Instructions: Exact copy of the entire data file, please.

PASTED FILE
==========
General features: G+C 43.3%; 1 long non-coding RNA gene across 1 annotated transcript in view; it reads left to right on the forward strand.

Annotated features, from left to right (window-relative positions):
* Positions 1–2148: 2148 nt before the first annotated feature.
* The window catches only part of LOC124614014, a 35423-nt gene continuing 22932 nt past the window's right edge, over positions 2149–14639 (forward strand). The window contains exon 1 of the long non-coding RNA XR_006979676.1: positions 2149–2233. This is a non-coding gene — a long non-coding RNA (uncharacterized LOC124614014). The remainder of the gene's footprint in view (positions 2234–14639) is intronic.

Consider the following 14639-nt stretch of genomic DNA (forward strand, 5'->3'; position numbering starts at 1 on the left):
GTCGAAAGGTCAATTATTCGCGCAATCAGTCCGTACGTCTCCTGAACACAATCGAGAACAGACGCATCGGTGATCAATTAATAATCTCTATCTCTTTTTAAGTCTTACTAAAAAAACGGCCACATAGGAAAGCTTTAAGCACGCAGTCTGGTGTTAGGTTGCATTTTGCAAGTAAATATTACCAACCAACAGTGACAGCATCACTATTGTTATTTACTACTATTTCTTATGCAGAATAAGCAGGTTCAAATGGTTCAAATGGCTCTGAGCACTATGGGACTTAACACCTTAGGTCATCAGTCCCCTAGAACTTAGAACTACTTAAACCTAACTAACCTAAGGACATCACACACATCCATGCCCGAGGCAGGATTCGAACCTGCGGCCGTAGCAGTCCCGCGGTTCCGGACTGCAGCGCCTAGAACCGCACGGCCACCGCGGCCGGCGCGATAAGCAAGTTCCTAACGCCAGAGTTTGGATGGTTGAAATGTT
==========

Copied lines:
General features: G+C 43.3%; 1 long non-coding RNA gene across 1 annotated transcript in view; it reads left to right on the forward strand.

Annotated features, from left to right (window-relative positions):
* Positions 1–2148: 2148 nt before the first annotated feature.
* The window catches only part of LOC124614014, a 35423-nt gene continuing 22932 nt past the window's right edge, over positions 2149–14639 (forward strand). The window contains exon 1 of the long non-coding RNA XR_006979676.1: positions 2149–2233. This is a non-coding gene — a long non-coding RNA (uncharacterized LOC124614014). The remainder of the gene's footprint in view (positions 2234–14639) is intronic.

Consider the following 14639-nt stretch of genomic DNA (forward strand, 5'->3'; position numbering starts at 1 on the left):
GTCGAAAGGTCAATTATTCGCGCAATCAGTCCGTACGTCTCCTGAACACAATCGAGAACAGACGCATCGGTGATCAATTAATAATCTCTATCTCTTTTTAAGTCTTACTAAAAAAACGGCCACATAGGAAAGCTTTAAGCACGCAGTCTGGTGTTAGGTTGCATTTTGCAAGTAAATATTACCAACCAACAGTGACAGCATCACTATTGTTATTTACTACTATTTCTTATGCAGAATAAGCAGGTTCAAATGGTTCAAATGGCTCTGAGCACTATGGGACTTAACACCTTAGGTCATCAGTCCCCTAGAACTTAGAACTACTTAAACCTAACTAACCTAAGGACATCACACACATCCATGCCCGAGGCAGGATTCGAACCTGCGGCCGTAGCAGTCCCGCGGTTCCGGACTGCAGCGCCTAGAACCGCACGGCCACCGCGGCCGGCGCGATAAGCAAGTTCCTAACGCCAGAGTTTGGATGGTTGAAATGTT